Libya's neighbors endorse UN-brokered talks

The foreign ministers of Egypt, Tunisia, Algeria, Chad and Niger all took part in the one-day event

Libya's neighbors endorse UN-brokered talks

World Bulletin/News Desk

Countries neighboring Libya on Thursday voiced support for a UN initiative aimed at holding dialogue between members of the House of Representatives and boycotting MPs.

"Libya's neighbors reiterate their support for renouncing violence and engaging in dialogue among Libyan political factions," said Sudanese Foreign Minister Ali Karti, who chaired a Thursday meeting of Libya's neighbors in Khartoum.

The foreign ministers of Egypt, Tunisia, Algeria, Chad and Niger all took part in the one-day event.

According to Karti, the assembled ministers urged Libya's parliament and its appointed government – led by Prime Minister Abdullah al-Thinni – to work on stopping the flow of arms into Libyan territory.

Karti stressed that foreign ministers would maintain contact with dialogue partners but would not serve as mediators at the meetings, which kicked off in September in the city of Ghadames in western Libya.

Karti reiterated neighboring countries' support for the "legitimacy" of Libya's recently-elected House of Representatives, which still enjoys international recognition despite having been declared null and void by a Libyan court last month.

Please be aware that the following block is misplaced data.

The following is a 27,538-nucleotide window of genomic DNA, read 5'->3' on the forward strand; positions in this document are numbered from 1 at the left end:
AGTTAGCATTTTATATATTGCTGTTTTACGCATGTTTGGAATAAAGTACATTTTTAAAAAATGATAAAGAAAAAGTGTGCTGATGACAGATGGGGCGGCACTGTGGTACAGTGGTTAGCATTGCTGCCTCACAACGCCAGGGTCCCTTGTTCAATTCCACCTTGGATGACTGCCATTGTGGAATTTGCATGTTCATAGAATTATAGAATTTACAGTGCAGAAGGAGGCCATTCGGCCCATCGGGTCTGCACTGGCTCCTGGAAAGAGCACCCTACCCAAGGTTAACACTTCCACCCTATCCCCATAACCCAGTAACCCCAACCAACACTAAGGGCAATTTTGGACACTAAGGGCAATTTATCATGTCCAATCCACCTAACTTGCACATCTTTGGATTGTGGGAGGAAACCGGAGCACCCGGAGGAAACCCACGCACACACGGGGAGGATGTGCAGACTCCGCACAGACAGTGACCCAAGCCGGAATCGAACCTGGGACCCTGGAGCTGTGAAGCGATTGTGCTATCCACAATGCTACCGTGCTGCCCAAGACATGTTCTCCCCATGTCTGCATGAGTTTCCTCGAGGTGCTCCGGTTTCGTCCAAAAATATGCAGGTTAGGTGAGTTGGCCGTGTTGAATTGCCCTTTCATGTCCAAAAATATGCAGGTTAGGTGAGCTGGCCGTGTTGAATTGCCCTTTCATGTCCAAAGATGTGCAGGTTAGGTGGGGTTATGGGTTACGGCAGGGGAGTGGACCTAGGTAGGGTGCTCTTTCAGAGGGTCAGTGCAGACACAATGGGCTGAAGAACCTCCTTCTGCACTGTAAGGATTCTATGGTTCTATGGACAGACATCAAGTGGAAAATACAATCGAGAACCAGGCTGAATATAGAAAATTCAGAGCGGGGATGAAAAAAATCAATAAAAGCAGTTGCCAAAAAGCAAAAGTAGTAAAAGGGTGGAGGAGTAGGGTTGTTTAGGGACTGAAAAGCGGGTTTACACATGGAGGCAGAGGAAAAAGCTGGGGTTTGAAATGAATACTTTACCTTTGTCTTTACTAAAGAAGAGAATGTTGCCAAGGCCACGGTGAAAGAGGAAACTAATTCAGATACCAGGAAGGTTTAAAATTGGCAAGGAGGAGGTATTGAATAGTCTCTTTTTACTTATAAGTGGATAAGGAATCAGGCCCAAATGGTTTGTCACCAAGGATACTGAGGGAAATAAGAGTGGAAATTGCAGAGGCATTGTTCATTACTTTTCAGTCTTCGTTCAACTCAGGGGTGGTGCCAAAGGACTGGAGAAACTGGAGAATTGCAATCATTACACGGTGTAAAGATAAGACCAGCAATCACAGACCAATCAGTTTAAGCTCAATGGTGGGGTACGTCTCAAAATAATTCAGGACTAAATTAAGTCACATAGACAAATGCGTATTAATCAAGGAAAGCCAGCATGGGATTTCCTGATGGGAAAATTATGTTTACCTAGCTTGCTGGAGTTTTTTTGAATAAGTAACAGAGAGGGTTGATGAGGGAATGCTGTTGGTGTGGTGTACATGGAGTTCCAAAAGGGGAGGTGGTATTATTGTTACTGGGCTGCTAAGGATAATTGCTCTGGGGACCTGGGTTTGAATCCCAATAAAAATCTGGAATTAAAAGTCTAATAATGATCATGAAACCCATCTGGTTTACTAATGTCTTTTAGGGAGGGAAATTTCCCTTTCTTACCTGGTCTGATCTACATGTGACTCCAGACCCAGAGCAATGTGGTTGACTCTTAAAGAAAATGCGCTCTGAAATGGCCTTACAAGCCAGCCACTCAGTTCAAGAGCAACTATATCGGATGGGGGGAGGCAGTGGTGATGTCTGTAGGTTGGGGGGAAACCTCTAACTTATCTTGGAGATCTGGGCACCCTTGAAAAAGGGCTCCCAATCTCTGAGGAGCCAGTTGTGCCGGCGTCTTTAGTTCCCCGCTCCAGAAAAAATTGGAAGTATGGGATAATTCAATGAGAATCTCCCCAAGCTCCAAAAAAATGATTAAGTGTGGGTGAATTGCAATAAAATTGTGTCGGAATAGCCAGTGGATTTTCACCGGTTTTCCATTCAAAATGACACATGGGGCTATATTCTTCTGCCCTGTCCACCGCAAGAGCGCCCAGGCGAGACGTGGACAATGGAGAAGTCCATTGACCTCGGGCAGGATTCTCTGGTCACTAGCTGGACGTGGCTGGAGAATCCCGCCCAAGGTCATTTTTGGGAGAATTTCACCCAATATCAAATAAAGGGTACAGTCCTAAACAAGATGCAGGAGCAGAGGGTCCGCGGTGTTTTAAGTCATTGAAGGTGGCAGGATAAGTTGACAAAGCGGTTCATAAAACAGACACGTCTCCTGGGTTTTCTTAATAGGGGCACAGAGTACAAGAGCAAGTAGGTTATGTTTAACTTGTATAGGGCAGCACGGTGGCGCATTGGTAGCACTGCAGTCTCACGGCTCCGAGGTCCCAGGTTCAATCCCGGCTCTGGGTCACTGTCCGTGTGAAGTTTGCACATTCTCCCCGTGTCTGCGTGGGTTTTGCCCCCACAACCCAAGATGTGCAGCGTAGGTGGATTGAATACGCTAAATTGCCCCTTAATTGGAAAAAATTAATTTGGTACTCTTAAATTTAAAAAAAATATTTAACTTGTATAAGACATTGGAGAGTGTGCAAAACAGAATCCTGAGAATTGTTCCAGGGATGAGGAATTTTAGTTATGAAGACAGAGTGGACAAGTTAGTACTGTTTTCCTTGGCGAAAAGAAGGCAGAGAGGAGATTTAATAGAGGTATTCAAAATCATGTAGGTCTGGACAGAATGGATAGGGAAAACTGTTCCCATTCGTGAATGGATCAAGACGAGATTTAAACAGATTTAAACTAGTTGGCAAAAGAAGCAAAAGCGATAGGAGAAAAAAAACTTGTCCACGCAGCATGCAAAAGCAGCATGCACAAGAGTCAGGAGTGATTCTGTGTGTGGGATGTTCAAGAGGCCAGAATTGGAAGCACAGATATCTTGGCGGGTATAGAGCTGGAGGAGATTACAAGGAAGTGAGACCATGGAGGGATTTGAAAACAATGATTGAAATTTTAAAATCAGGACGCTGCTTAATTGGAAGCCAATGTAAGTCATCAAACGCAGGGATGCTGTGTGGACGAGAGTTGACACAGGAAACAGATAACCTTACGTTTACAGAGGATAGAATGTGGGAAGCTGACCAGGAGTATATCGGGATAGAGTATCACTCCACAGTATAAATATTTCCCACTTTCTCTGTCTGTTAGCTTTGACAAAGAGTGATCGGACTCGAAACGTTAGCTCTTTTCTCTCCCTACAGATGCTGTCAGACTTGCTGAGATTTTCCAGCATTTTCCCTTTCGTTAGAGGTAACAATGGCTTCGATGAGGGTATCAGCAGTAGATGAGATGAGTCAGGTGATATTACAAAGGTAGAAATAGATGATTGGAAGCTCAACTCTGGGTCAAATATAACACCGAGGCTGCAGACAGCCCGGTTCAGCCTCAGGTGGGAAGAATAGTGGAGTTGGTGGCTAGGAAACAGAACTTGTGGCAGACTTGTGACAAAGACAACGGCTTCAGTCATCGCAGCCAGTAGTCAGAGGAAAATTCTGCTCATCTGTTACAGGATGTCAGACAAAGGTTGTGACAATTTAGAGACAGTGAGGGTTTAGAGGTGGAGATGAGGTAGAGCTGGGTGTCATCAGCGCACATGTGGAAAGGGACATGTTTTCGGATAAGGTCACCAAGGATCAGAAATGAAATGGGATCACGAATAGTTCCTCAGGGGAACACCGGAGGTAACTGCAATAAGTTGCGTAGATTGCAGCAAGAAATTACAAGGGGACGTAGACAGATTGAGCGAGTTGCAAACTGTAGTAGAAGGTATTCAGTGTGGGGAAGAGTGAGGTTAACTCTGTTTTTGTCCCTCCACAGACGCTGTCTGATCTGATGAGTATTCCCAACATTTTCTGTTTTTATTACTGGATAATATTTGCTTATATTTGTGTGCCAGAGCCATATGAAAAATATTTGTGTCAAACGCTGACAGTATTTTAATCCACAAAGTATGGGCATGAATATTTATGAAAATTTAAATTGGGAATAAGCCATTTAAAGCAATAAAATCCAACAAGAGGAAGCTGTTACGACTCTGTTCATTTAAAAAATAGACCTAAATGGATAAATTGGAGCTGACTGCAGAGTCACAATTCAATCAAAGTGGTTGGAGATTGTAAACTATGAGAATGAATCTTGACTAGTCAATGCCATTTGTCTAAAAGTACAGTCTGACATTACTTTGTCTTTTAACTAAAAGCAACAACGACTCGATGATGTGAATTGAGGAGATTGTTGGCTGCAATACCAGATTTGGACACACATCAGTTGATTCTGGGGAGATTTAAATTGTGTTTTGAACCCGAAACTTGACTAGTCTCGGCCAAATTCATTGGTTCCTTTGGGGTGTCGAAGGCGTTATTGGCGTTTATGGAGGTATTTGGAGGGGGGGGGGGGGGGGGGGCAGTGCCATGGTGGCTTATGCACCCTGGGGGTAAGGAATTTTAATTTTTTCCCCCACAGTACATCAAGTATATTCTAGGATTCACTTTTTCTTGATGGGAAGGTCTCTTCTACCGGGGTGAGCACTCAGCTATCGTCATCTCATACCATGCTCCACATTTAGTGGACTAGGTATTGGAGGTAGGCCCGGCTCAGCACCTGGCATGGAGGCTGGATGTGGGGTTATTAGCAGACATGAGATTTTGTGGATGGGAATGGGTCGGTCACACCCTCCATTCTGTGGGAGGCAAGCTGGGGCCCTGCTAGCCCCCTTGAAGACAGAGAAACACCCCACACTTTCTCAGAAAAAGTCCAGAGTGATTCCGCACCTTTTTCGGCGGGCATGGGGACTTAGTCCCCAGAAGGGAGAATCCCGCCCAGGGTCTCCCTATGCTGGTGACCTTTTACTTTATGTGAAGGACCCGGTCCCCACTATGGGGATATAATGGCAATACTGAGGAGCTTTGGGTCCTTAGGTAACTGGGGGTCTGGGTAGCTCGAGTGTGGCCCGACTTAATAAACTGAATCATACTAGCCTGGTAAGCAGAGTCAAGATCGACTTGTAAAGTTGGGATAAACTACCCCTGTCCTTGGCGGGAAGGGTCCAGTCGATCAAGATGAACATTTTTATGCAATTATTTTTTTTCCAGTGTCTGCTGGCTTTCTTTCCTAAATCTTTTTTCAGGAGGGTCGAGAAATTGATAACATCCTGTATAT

He went on to say that foreign ministers planned to visit the fractious North African country, for which al-Thinni's government, Karti said, was currently making preparations.

The Sudanese FM did not, however, provide a specific date for the planned visit.

Two days ago, the UN mission in Libya (UNSMIL) called for a third round of dialogue on December 9 between Libya's political actors.

Libya has been dogged by instability since the 2011 ouster and death of longstanding ruler Muammar Gaddafi.

In the three years since, rival militias have often locked horns, frequently bringing violence to Libya's main cities, including capital Tripoli and the eastern city of Benghazi.

The Libyan government, meanwhile, has appeared largely absent from the scene.

The sharp divisions have yielded two rival seats of government in the country, each of which has its own institutions.

Two assemblies currently vie for legislative authority: the House of Representatives, which convenes in the eastern city of Tobruk; and the General National Congress, which – even though its mandate ended in August – continues to convene in capital Tripoli.

The two parliaments support two different governments respectively headquartered in the two cities.

 

Last Mod: 05 Aralık 2014, 00:04
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